Holland, Michigan (which upon looking up has a population of about 33,000) is the perfect example of middle America. Quaint and beautiful, in the middle of it all drops a supermarket called Everything. Throngs of people, in fact seemingly the entire population of Holland, have gathered for the grand opening. At the center of it is Shirley, a strange woman who is presented on the cover of the issue. She’s the store manager. She seems so pleased with the people at the threshold of her store that for anyone outside of the mania (the reader), it’s off-putting.
We’re introduced to several other characters of this quaint town: Lieutenant Dunbar (who seems to have gone through a traumatic experience and is now in a deep depression) sells property; Remo (a teenager with an abusive dad) has a job interview set up; Eberhard Friendly (the city manager) has an ant infestation in his modern-day mansion, and the for-now-nameless salesman at a stereo store. There’s very little connection between these characters, but it does set up a sort of Needful Things vibe. Each of these characters is looking for something… that Everything may provide.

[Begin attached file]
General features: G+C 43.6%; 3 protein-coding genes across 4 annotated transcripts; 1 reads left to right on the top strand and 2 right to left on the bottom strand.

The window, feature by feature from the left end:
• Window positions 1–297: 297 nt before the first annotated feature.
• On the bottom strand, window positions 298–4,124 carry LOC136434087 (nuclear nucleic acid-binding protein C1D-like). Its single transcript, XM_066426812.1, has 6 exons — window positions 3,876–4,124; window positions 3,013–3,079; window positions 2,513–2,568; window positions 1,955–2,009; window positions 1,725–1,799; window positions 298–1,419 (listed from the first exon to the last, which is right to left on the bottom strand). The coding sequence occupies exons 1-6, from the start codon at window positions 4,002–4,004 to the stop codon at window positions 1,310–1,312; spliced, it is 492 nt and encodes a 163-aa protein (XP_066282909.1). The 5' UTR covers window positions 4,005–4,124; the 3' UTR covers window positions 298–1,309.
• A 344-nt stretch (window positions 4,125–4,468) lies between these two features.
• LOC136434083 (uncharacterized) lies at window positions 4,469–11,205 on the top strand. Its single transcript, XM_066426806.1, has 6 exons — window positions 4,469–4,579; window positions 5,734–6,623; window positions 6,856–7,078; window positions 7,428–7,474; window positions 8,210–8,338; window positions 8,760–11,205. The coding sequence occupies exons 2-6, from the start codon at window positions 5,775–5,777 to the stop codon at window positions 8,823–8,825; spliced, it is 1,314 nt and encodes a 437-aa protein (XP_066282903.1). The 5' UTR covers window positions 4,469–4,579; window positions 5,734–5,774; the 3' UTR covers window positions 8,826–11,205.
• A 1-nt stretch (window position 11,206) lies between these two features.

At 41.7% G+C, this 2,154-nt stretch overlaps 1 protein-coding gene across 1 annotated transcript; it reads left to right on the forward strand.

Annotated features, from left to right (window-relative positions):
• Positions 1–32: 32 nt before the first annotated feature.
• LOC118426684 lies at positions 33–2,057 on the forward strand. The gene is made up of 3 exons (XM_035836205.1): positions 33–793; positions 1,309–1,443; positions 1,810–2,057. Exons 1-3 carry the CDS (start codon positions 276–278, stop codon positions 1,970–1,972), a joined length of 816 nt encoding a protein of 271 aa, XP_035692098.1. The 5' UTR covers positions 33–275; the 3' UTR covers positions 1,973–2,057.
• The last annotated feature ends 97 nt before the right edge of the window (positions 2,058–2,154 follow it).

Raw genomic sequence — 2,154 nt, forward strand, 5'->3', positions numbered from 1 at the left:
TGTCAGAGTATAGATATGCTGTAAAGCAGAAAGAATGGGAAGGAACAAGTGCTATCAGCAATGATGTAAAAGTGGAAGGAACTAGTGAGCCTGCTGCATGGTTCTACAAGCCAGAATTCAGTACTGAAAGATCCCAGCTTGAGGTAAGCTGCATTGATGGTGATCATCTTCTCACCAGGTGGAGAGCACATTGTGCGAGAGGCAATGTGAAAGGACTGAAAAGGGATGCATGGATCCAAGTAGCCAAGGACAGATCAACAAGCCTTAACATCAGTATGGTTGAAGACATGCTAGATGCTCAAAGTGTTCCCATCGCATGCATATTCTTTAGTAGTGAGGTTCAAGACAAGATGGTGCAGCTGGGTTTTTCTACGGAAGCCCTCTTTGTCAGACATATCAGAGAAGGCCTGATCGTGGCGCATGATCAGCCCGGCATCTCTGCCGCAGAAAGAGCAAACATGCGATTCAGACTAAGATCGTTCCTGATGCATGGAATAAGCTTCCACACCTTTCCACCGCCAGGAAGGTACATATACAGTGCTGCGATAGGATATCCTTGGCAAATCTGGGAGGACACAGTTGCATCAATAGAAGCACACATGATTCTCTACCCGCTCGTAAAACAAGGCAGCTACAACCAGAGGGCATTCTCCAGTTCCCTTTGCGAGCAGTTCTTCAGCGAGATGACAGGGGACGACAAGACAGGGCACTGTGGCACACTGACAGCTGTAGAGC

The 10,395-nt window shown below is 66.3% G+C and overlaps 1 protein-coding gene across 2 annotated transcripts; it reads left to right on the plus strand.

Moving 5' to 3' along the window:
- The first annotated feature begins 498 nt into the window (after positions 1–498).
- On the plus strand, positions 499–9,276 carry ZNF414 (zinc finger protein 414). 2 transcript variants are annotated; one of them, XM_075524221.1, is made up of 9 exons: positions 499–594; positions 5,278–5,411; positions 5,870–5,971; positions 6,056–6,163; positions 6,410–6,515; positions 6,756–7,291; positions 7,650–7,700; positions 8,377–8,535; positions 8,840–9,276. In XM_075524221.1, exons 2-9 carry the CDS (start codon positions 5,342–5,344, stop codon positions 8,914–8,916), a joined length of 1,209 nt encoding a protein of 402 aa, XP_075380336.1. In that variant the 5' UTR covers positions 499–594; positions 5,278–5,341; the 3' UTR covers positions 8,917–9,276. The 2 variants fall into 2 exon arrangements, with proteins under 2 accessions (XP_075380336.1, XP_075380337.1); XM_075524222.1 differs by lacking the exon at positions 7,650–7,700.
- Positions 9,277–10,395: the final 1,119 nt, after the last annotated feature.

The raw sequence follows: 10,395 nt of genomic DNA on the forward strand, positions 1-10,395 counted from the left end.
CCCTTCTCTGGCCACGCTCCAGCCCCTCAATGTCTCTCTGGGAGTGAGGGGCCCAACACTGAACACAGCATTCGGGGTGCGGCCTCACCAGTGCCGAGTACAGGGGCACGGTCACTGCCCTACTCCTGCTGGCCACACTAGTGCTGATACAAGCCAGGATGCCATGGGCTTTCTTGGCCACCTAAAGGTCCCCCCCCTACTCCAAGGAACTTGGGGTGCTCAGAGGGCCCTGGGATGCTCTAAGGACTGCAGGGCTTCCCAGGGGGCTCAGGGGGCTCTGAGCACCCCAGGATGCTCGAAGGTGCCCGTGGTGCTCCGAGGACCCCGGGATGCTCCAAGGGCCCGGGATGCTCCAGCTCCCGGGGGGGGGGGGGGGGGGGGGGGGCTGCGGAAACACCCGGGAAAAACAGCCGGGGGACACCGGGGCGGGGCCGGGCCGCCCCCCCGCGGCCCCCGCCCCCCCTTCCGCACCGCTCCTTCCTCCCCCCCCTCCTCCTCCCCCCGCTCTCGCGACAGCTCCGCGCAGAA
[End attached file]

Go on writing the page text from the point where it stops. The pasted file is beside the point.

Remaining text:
Christopher Cantwell masterfully avoids all of the tropes of an expository first issue by relying on dreamlike visuals, quick dialogue exchanges, and a hefty dose of foreshadowing. I.N.J Culbards takes the reigns Cantwell gives him and, with his art and beautiful colors, holds the skeleton of the series together. The first issue is almost musical in its rhythms, which makes sense since a sort of musical element permeates the issue.
This is my kind of first issue. It may not be everyone’s, but based on She Could Fly, if Everything is even half as good, you’ll want to get in on the ground floor with me. Pick up the first issue, and then the second. Give it a shot.
Creative Team: Christopher Cantwell (writer), I.N.J. Culbard (artist), Steve Wands (letterer), Karen Berger (editor)
Publisher: Dark Horse Comics, Berger Books
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